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Genres Drama Study Guide

by: Joyce Fehlau

Genres Drama Study Guide ENGL 2200

Marketplace > Loyola Marymount University > English > ENGL 2200 > Genres Drama Study Guide
Joyce Fehlau
Loyola Marymount University

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Study guide review for examination one. Examine multiple choice on Drama and Theatre & Play Questions, and giving the term to the definitions.
Genres: Drama
Dr. Kelly Younger
Study Guide
drama, Literature
50 ?




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This 11 page Study Guide was uploaded by Joyce Fehlau on Sunday October 2, 2016. The Study Guide belongs to ENGL 2200 at Loyola Marymount University taught by Dr. Kelly Younger in Fall 2016. Since its upload, it has received 5 views. For similar materials see Genres: Drama in English at Loyola Marymount University.

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Date Created: 10/02/16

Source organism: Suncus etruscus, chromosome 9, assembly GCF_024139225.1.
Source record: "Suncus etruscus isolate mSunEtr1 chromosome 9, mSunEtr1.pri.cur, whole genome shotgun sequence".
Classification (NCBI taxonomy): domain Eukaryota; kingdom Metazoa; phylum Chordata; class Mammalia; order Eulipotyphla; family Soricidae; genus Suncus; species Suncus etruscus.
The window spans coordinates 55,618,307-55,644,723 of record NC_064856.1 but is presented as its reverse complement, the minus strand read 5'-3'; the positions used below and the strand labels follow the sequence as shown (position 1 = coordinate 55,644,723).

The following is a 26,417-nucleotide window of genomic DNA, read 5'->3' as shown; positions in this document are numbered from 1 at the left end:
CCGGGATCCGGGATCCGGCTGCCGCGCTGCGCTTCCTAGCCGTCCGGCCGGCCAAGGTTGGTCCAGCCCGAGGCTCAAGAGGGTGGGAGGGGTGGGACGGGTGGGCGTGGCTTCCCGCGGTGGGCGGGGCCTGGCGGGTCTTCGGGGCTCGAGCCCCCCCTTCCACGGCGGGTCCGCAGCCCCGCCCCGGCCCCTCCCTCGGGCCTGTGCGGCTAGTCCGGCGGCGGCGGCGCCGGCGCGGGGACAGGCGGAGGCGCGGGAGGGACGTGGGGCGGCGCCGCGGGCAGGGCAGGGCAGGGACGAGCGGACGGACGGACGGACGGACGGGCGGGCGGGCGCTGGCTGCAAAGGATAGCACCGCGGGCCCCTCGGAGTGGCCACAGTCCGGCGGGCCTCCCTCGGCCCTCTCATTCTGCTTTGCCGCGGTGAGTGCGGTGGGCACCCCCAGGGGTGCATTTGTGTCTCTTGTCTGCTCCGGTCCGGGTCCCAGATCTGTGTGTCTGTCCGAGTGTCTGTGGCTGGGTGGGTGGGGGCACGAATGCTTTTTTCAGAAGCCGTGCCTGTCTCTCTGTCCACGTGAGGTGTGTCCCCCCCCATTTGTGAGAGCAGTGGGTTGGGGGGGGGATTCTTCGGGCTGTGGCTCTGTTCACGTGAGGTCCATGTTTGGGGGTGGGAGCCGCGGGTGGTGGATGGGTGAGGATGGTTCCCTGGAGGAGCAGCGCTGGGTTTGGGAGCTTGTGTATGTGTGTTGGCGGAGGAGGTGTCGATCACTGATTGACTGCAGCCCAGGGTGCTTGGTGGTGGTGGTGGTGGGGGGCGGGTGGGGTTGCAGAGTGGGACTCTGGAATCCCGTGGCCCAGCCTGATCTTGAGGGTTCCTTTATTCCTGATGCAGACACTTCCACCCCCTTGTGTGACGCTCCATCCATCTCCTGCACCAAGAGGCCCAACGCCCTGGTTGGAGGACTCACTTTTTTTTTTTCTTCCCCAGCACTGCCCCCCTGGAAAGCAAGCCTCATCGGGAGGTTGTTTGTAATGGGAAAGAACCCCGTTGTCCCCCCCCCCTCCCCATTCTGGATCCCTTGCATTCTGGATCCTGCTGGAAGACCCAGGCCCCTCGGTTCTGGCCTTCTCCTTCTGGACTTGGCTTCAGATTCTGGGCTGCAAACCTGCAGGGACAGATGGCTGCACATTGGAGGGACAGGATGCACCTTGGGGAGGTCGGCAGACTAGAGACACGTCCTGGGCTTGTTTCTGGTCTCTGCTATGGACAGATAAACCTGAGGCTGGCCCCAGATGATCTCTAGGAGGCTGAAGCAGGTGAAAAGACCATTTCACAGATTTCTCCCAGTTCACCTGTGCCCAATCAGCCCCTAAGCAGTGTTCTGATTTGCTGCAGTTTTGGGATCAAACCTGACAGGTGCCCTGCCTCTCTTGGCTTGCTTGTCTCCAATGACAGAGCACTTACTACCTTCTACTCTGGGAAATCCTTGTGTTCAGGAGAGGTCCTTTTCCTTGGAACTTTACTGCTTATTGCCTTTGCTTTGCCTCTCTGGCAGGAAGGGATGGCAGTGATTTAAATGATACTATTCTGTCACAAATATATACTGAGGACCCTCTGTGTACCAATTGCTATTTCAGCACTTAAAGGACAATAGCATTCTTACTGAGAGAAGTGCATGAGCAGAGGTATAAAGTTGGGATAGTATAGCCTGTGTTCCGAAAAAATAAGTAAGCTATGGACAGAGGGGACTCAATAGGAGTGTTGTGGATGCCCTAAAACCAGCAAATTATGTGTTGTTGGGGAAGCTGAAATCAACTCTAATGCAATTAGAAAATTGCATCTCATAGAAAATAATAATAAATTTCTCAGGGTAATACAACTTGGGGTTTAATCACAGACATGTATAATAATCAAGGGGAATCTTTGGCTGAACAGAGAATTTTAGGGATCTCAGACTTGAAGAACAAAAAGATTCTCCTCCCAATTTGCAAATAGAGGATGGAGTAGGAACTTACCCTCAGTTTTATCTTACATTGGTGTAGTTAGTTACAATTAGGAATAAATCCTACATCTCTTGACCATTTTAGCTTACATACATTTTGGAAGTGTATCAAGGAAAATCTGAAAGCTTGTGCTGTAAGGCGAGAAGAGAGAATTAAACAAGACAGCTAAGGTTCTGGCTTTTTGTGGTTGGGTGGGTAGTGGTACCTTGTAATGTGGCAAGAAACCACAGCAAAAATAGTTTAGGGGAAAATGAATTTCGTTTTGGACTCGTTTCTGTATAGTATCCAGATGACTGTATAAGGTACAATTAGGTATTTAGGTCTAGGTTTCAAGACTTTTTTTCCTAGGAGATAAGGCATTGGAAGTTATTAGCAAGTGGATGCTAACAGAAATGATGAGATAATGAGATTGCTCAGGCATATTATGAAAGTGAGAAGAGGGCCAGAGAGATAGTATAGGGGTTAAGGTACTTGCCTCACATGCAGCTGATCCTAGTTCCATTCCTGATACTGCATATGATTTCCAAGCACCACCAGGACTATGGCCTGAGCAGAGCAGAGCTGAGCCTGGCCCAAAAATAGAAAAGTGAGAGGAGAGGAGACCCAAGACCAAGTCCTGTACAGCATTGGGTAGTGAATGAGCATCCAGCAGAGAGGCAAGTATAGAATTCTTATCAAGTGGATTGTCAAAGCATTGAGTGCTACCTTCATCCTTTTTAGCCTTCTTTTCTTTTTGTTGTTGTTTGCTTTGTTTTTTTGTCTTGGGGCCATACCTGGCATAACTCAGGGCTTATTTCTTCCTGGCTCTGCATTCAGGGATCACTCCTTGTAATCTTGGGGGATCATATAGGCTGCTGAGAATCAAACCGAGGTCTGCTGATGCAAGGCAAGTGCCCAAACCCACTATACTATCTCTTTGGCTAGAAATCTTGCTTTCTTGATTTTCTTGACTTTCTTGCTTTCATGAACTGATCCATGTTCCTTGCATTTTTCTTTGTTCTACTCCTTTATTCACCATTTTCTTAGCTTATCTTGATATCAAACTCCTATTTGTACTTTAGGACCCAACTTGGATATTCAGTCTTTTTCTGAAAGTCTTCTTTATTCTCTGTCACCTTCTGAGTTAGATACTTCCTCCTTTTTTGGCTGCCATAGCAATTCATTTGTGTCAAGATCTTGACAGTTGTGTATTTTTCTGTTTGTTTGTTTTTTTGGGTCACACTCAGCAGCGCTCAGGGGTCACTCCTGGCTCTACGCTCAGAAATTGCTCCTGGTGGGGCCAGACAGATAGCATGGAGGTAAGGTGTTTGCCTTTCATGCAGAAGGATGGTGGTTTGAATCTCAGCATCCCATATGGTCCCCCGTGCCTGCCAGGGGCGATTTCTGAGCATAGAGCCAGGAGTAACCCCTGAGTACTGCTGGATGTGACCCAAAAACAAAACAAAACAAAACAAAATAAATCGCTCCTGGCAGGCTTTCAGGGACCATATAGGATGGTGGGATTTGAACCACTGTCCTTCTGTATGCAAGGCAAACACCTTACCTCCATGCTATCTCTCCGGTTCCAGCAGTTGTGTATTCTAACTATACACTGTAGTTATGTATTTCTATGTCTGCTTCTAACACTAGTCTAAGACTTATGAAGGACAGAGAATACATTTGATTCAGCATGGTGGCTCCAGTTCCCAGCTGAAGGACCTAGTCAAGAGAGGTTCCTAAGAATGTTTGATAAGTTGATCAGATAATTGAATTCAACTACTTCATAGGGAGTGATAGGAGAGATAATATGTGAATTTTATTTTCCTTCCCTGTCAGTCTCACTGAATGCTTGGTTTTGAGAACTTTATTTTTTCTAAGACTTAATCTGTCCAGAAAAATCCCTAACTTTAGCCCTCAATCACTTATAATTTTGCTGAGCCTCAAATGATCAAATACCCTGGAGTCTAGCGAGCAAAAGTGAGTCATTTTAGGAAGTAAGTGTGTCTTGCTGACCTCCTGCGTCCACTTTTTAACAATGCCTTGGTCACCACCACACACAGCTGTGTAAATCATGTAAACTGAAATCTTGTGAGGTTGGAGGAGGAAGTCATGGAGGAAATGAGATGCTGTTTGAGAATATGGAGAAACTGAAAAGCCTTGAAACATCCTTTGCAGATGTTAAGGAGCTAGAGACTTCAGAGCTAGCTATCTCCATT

Genres: Drama -- Study Guide Exam One: 6 October 2016 Terms​: Agon an ancient Greek term used to denote the fundamental conflict in any d​rama. ​Agon also is the term used for a theatrical convention typically associated with ​Old Comedy​ where the chorus is divided into two halves to debate an important idea or political question that relates to the major ​themes​of the play. In aristopha​nes’ ​lysistrata, for example, the chorus is composed of a group of old men and a group of old wom ​ en. The a​ gon in this case provides comic fuel in the battle of the sexes. amphitheater A classical Greek theater usually built into a hillside with a semicircular playing space called an ​ orchestra surrounded by a semicircle of tiered se​ats​. Amphitheater can also refer to a modern theatrical space with a similar design. anagnorisis the moment of recognition, or enlightenment, that is realized when a character discovers the true relation of himself or herself to the incidents in the plot and to the other characters within it. This term was first described by A ​ ristotle in his ​Poetics. antagonist the person or force that opposes the ​protagonist​ or main character in a drama or narrative. The term derives from the Greek, meaning “opponent” or “rival.” apron the area of a stage that stretches out past the primary playing space or ​proscenium​ ​arch​. The apron can be used to cover the orchestra pit in a traditional proscenium theater. aside a theatrical convention (commonly used in drama prior to the nineteenth century but less often af​terwards) in which ac​ haracter​, unnoticed by the other characters on stage, speaks frankly and directly to the audience to express a thought. ​ catharsis (k​ atharis) the emotional release or sense of relief a spectator may feel at th ​ e end of a tragedy. In the ​Poetics, Aristotle posits that the proper aim of tragedy is to arouse feelings of pity and fear and effectively rid t​ e body of these feelings. ​ atharsis is the term he uses to describe this purging of emotions. character a player or personality integral to the telling of a story. In drama, actors must demonstrate character ​ ​ through​ mimesiso ​ r imitation rather than narration. (​See stock character​.) choregos in fifth-century Greek theater practice, the producer appointed to a playwright by an ​archon (government leader) who underwrote the cost of training and costuming the chorus and musicians. chorus in Greek drama, a group of singers and dancers who often provide exposition and commentary on the action in the play. City Dionysia One of the four civic festivals held in ancient Greece each year in honor of the god ​Dionysus​ that are chiefly associated with the presentation of theatrical work. In the fifth century b.c.e., the festival incorporated tragedies, satyr plays, dithyrambic contests, choruses, and later in the century, comedies. Playwrights competed in the City Dionysia for prestige and prizes awarded by the state. comedy ​ from the Greek word k ​ omos meaning “band of revelers,” comedy is a form of drama that is distinguished by humorous content and endings that are, on balance, “happy” ones. The first comic performances were entertainments associated with Greek fertility rights that later took the form of ​satyr plays​. Traditional comedic structure and form can be attributed to the work of aristophanes,who incorporated bawdy jokes and songs into far-fetched scenarios with fantastical or farcical situations. The conventions of comedy vary from place to place and from one era to another, depending on the sense of humor or sensibility of the age in which it is written. Some comedies rely heavily on sharp, ​ witty dialogue (sheridan’s​ school for scandal, for example), others on bodily humor and physical ​ clowning (a ​ tellan farceo​ r ​ ommedia dell’arte), and still others on a blending of these conventions (shakespeare’s comedies). No matter what theatrical conventions they employ, most comedies attempt to highlight absurdities of their society’s norms and values. commedia dell’arte literally “comedy of professional players” (Italian). A genre of Italian theater that emerged at the end of the sixteenth century. Performance relied on the portrayal of ​stock characters​—some of which were derived from Roman comic types—and the improvisation of action and dialogue from a basic plot ​ outline. There are two categories of ​commediacharacters: unmasked and masked. The unmasked roles ​ include the young lovers (the young man described as the​innamorato and the young woman described ​ as the i​ nnamorata). The many masked roles can usually be divided into masters and servants. The ​ masters include: the C ​ apitano, a braggart soldier whose romantic and military exploits are often ​ discredited, P ​ antalone, a mi​ddle-aged or elderly merchant fond of courting young women, and ​Dottore, a pedantic show-off who often played Pantalone’s friend or rival. The servant characters are typically ​ ​ ​ descr​ibed as ​zanni. T​he most popular include: ​Arlecchino or H ​ arlequin, B ​ righella, and P cuckold term used to characterize a married man whose wife has been unfaithful to him. A cuckold is often portrayed as wearing horns as an attribute of his condition. decorum the proper way that characters should act onstage as dictated by their disposition and social standing. This concept was central to ​neoclassicism​, which flourished in continental Europe in the late-sixteenth and seventeenth centuries. dénouement in a play, the point in which the loose ends of a plot are tied up, though the dramatic conflict may not be entirely resolved. deus ex machina ​ literally, “a god emerging from a machine” (Latin). The ​mechane or crane used for special effects in fifth-century Greek performance would suspend an actor in midair and propel him over the playing space. Dramatists, especially euripides, often utilized the device to introduce a god who would appear ​ at the end of the play and resolve the plot. In ​the bacchae, Dionysus emerges in the final moments to punish those who do not recognize his divinity. The term is used in contemporary criticism to describe a quick and contrived resolution to a play. Dionysus god of wine, revelry, and fertility; son of Zeus, supreme god of ancient Greece, and Semele, a mortal woman. The origins of Greek drama are attributed to the celebrations in his honor at civic festivals called the c​ ity Dionysia​. dithyramb a choral ode performed in honor of the god Dionysus, composed of an improvised story by a ​ ​ koryphaios (chorus leader) and a traditional refrain sung and danced by a chorus. In the ​Poetics, Aristotle suggests that ​tragedy​ emerged from the dithyramb. Arion of Lesbos (about 620 b.c.e.), often referred to as the father of dithyrambic poetry, is credited for transforming the art into a literary form and is considered the first to keep a written record of his work. ekkyklema a rolling platform used in Greek performance to reveal the body of a character killed offstage. Elizabethan drama a work or body of works written in England during the reign of Queen Elizabeth I (r. 1558–1603). Elizabethan plays often embody a sense of optimism and prosperity as England asserted itself as a European power. shakespeare wrote many of his plays during this period, which is why the Elizabethan age—and the age of her successor, James I (r. 1603–25), often referred to as the “Jacobean period”—is considered one of the greatest ages of dramatic innovation. epilogue a concluding address by an actor or group of actors that is directed toward the audience; also an additional scene, following the resolution of a play, intended to comment on the preceding events and offer a final perspective by the author or actors. falling action the portion of a play’s structure, usually at or near the end, in which the complications of the ​rising action​ are untangled. farce a genre of fast-paced comedy characterized by rapid stage action, a series of misunderstandings, ludicrous characterizations, and physical humor. Farcical techniques were employed by Greek and ​ Roman playwrights such as aristophanes and plautus, though the term ​farce itself was not used until the middle ages, when it came to refer to comic scenes inserted in church plays. The genre of farce flourished in medieval and Renaissance Europe, most notably in the comic improvisations of the ​ commedia dell’arte. One of the most famous later writers of farce is the French playwright, Georges Feydeau (1862–1921). flat characters characters in a play, often but not always minor characters, who are relatively simple; who are presented as having few, though sometimes dominant, traits; and who thus do not change much in the ​ course of a play. (S foil originally, a layer of polished metal placed beneath a gem to accentuate its brilliance; when applied to ​ drama, a character whose qualities or traits highlight those of another. In shakespeare’s​ hamlet, for instance, Laertes serves as a foil to Hamlet because both are put in the position of avenging a murdered father. folio a form of publication to create books of the largest format, comprised of large sheets of paper folded in ​ half to create two leaves (​folio is Latin for “leaves”), or four pages. shakespeare’s works were ​ published posthumously in 1623 in an edition now known as the First Folio. (​See quarto​.) groundlings an expression used during the English Elizabethan age to describe theater audience members who paid a penny to stand around the three sides of the stage in the area called the "yard." hamartia the Greek term used by Aristotle to describe a character's intellectual error or mistaken assumption that prompts the tragic outcome of his or her actions. Often described as the "tragic flaw" or self-destructive force that triggers the downfall of a socially elevated figure. hubris the tragic flaw of pride or arrogance that can lead a hero to disregard accepted moral codes or warnings from the gods, prompting his or her own downfall. hypokrites the Greek word for actor; literally, "the answerer." komos literally, "band of revelers" (Greek), the final song or procession in a Greek ​Old Comedy​. koryphaios in Ancient Greece, the chorus leader who sang and danced an improvised story or hymn known as the ​ dithyramb.​ In Greek tragedy, the ​koryphaios served as the leader of the chorus but could also actively engage with the other actors on stage. mechane the crane used for special effects in fifth-century Greek performance that could lift actors in the air and propel them over the playing space. The device was commonly used in depicting the gods but it was also employed to simulate the flight of both animals and chariots. mimesis ​ ​ ​ ​ ​ ​ ​ ​ ​ ​ ​ ​ ​ ​ ​ ​ ​ ​ ​ ​ ​ ​ ​ ​ ​ ​ ​ ​ ​ ​ ​ ​ ​ ​ ​ ​ ​ ​ ​ ​ 16. What took place in the amphitheater’s orchestra? ​Dancing. 17. Katharsis is best defined as ​fear and pity inspired in the audience by the hero’s wrongdoings and his display of extreme emotions. 18. Sophocles and Aeschylus introduced a third actor to their plays because ​this expanded the playwright’s options for complexity of plot and dialogue. 19. The deus ex machina refers to the ​God who appears to pass judgment upon the guilty and resolve the conflict & mechanical cranes used to hoist performers​ in a play. 20. Comedies focus on ​political and historical events​, while tragedies emphasize mythological and heroic events. English Theatre, 1576-1642 1. Who collaborated with and introduced Italian stage elements to Ben Jonson’s masques? ​Inigo Jones 2. What was the first English tragedy? ​Norton and Sackville’s ​Gorboduc 3. What did Stuart masques celebrate? ​Monarchical authority 4. Which of the following was NOT true of private theatres? ​They were illuminated by natural light. 5. Who closed theaters as a result of the English Civil Wars? ​The Protestant Parliament 6. Who provided costume pieces for actors of the period? ​The nobility 7. Which of the following contributed to the darkening of tone in the plays of the seventeenth century?​ the death of Queen Elizabeth 8. How were plays published until 1616? ​In cheap quarto editions 9. What replaced the Globe Theatre when it was demolished in 1644? ​Tenement housing 10. The ​Admiral’s Men ​produced Marlowe’s plays, while the ​Lord Chamberlain’s Men ​produced Shakespeare’s plays. 11. Who granted licenses for plays, and could censor, arrest, imprison, and even torture playwrights for controversial material? ​The Master of Revels 12. Groundlings ​were viewers who paid a penny for admission and stood in the yard surrounding the stage. 13. Since theater was banned in London, private theaters were built on ​liberties​ outside of municipal control. 14. How was setting established on a stage? ​Through verbal descriptions French Theatre, 1630-1700 1. Why did French theater develop later than other national theaters? ​religious wars between Catholics and Protestants 2. What purpose did the amphithéâtre serve in the French theater? ​It provided sloped boxes for better stage visibility. 3. Tartuffe was written by ​Molière​ and its story criticizes ​religious hypocrisy​. 4. Which of the following is NOT representative of neoclassical theater? ​Corneille’s ​Le Cid 5. Why did theater decline in Paris after 1682? ​Louis XIV moved his court to the Palace of Versailles, and took noble patrons with him. 6. Theater in France evolved as a result of ​A, B, & C: patronage by authorities including Richelieu, the establishment of a national theater, subsidies for theater companies. 7. How did the Confrérie use the Hôtel de Bourgogne to monopolize theater? ​They charged a fee for companies to rent and perform there. 8. Lully led the most successful theatrical company of its time, the ​Comédie-Française ​ ​